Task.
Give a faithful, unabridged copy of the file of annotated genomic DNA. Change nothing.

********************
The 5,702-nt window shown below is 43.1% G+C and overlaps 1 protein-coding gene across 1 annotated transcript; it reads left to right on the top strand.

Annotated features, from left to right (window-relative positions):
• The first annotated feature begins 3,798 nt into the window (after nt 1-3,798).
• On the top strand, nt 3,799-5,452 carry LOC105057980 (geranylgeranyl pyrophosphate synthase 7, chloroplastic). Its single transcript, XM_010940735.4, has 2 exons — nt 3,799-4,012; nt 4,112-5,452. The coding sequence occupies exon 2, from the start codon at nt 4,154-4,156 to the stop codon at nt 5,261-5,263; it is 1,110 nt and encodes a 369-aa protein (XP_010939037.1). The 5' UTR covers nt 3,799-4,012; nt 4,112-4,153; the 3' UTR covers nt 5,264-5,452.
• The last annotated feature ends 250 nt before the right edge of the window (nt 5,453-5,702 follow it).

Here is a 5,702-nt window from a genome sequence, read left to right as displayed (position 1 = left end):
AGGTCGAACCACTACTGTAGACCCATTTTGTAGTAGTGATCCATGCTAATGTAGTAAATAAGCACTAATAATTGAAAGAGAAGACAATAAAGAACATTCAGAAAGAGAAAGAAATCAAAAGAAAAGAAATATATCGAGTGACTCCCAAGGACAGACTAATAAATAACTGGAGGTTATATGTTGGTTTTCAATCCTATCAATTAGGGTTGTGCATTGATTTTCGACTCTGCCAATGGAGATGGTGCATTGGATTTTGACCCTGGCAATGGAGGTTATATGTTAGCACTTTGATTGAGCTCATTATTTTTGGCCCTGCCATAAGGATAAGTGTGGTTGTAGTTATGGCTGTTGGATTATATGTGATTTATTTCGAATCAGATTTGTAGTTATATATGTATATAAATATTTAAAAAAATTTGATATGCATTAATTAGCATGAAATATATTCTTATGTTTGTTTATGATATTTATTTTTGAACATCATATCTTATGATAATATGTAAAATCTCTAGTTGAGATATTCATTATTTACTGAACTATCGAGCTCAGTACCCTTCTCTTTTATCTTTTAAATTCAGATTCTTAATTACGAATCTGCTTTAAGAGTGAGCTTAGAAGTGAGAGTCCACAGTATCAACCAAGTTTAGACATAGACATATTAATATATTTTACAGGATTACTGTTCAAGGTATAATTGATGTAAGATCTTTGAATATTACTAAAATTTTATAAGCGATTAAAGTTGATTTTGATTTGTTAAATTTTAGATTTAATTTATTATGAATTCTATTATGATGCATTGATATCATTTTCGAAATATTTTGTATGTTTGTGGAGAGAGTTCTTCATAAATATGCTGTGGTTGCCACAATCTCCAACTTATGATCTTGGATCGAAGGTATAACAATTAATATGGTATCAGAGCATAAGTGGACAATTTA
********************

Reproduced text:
The 5,702-nt window shown below is 43.1% G+C and overlaps 1 protein-coding gene across 1 annotated transcript; it reads left to right on the top strand.

Annotated features, from left to right (window-relative positions):
• The first annotated feature begins 3,798 nt into the window (after nt 1-3,798).
• On the top strand, nt 3,799-5,452 carry LOC105057980 (geranylgeranyl pyrophosphate synthase 7, chloroplastic). Its single transcript, XM_010940735.4, has 2 exons — nt 3,799-4,012; nt 4,112-5,452. The coding sequence occupies exon 2, from the start codon at nt 4,154-4,156 to the stop codon at nt 5,261-5,263; it is 1,110 nt and encodes a 369-aa protein (XP_010939037.1). The 5' UTR covers nt 3,799-4,012; nt 4,112-4,153; the 3' UTR covers nt 5,264-5,452.
• The last annotated feature ends 250 nt before the right edge of the window (nt 5,453-5,702 follow it).

Here is a 5,702-nt window from a genome sequence, read left to right as displayed (position 1 = left end):
AGGTCGAACCACTACTGTAGACCCATTTTGTAGTAGTGATCCATGCTAATGTAGTAAATAAGCACTAATAATTGAAAGAGAAGACAATAAAGAACATTCAGAAAGAGAAAGAAATCAAAAGAAAAGAAATATATCGAGTGACTCCCAAGGACAGACTAATAAATAACTGGAGGTTATATGTTGGTTTTCAATCCTATCAATTAGGGTTGTGCATTGATTTTCGACTCTGCCAATGGAGATGGTGCATTGGATTTTGACCCTGGCAATGGAGGTTATATGTTAGCACTTTGATTGAGCTCATTATTTTTGGCCCTGCCATAAGGATAAGTGTGGTTGTAGTTATGGCTGTTGGATTATATGTGATTTATTTCGAATCAGATTTGTAGTTATATATGTATATAAATATTTAAAAAAATTTGATATGCATTAATTAGCATGAAATATATTCTTATGTTTGTTTATGATATTTATTTTTGAACATCATATCTTATGATAATATGTAAAATCTCTAGTTGAGATATTCATTATTTACTGAACTATCGAGCTCAGTACCCTTCTCTTTTATCTTTTAAATTCAGATTCTTAATTACGAATCTGCTTTAAGAGTGAGCTTAGAAGTGAGAGTCCACAGTATCAACCAAGTTTAGACATAGACATATTAATATATTTTACAGGATTACTGTTCAAGGTATAATTGATGTAAGATCTTTGAATATTACTAAAATTTTATAAGCGATTAAAGTTGATTTTGATTTGTTAAATTTTAGATTTAATTTATTATGAATTCTATTATGATGCATTGATATCATTTTCGAAATATTTTGTATGTTTGTGGAGAGAGTTCTTCATAAATATGCTGTGGTTGCCACAATCTCCAACTTATGATCTTGGATCGAAGGTATAACAATTAATATGGTATCAGAGCATAAGTGGACAATTTA